The future is in the cloud: An IT provider’s perspective on Helix
Many practices are switching to cloud-based platforms for flexibility, convenience and greater efficiency. IT Support Technician, Paul Beaver, has been supporting GP practices using MedicalDirector software for more than 10 years. We sat down with him to find out what the experts think about cloud clinical platforms like Helix.
What are the benefits of cloud clinical software for the practices you work with?
The benefit is very simple. It just works. If you’re making house calls or you’re not in your surgery, you can still access all of your data, just as if you were. If you go to a house call, you can see all your patient notes. Basically, you can do everything you could do in your practice, from anywhere in the world.
Are there any disadvantages?
The main disadvantage, if you could call it that, is you need to have a good solid internet connection. Fortunately, in Australia with the national broadband network, pretty much everyone has got that as long as they’re on the NBN. I’ve also seen people use their phone data if they’ve got a good phone plan, so when you’re on a site with a patient, you can use your phone to connect with Helix.
What about security? If you can access it from anywhere does that make it more vulnerable to hacking?
Helix is based on the Microsoft Azure platform and it requires two-factor authentication. In other words, even if someone gets your username and password, a message is sent to your mobile phone with a code to get into the software. Without that code, they can’t get in so you’re actually very well protected.
How does switching to cloud software affect IT costs?
In the long term, you’re reducing the costs because you don’t have to pay for a server. If you’ve got more than one or two computers in your practice, then you need a proper server, not just a PC that you’re using to pretend to be a server. There’s a cost to running the server hardware, as you need to keep it updated to keep things going, so that’s where you will save money.
How easy is it for customers to make the switch from their existing platform to Helix?
Whenever you change to a new system, there are new ways of doing things. Because Helix is part of the MedicalDirector family, switching is pretty easy. You make the choice, sign the order and it’s all migrated to the new platform.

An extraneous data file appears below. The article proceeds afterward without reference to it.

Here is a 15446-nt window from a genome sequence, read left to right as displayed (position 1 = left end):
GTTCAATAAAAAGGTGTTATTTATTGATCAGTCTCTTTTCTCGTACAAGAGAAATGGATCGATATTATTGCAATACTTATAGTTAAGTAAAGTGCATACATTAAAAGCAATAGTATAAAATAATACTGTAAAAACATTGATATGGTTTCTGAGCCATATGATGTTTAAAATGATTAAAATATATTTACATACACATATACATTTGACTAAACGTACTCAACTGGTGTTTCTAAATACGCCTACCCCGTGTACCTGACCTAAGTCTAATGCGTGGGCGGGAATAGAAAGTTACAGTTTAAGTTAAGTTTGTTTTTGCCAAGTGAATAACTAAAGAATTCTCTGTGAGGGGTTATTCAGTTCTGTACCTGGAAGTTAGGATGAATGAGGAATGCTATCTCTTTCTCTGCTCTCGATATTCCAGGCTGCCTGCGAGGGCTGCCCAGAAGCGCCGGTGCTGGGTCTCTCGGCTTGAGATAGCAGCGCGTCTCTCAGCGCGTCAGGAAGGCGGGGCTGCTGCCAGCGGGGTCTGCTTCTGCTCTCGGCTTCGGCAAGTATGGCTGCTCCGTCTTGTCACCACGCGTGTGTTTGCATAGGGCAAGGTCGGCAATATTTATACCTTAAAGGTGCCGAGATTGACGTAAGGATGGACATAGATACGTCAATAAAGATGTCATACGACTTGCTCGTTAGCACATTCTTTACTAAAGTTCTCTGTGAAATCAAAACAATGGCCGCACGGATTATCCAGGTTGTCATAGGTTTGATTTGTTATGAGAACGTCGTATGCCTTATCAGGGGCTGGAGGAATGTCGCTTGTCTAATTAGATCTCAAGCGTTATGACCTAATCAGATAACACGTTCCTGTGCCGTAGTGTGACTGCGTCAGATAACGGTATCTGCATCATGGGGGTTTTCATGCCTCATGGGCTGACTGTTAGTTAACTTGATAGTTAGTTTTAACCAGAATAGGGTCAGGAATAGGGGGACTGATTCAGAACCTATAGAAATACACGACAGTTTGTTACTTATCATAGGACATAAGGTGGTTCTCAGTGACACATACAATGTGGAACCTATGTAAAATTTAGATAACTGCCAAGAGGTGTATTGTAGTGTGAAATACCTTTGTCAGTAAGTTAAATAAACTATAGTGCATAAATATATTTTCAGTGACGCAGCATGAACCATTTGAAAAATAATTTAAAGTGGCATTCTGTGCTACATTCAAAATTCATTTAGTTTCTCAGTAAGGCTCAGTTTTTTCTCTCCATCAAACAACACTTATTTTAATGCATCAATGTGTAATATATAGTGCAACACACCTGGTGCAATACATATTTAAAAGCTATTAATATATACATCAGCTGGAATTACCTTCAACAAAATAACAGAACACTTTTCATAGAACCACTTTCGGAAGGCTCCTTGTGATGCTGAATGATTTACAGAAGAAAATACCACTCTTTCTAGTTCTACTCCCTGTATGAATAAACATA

How does IT support differ for practices using cloud?
I don’t have to keep a server patched and up to date and I don’t have to manage the backups – that’s all done in the cloud, which makes the load easier. It’s also more convenient for practitioners because wherever they have an internet connection and a laptop, they have access to all their data.
What is the experience like for practices that have made the switch?
Helix has new ways of doing things, so it takes a while for people who are using MedicalDirector Clinical to get used to Helix. Generally, though, Helix seems to have a better workflow. It makes suggestions and helps you work through the paperwork of a patient visit quicker and more efficiently.
Why do you recommend MedicalDirector Helix to GP practices?
Well, from the people I support, it comes down to something that gives them the results they want and is secure. MedicalDirector Clinical is good, I’ve been supporting it for over 10 years, but it requires a server on-premise and this adds a layer of complexity that a lot of practices don’t have.
Generally, my job is to make sure my practitioners are served with the best IT they can get, and if I can recommend a product which makes my life easier, and makes their life easier, we should make the change.
What do you foresee for the future of clinical software? Cloud, on-premise or a bit of both?
I think it’ll be in the cloud. You’re basically reducing the hardware load you need in the practice, you don’t need to have a server tucked into a cupboard or into the lunchroom. For a little extra on the licensing cost, you save all the money for supporting, maintaining and even purchasing a server.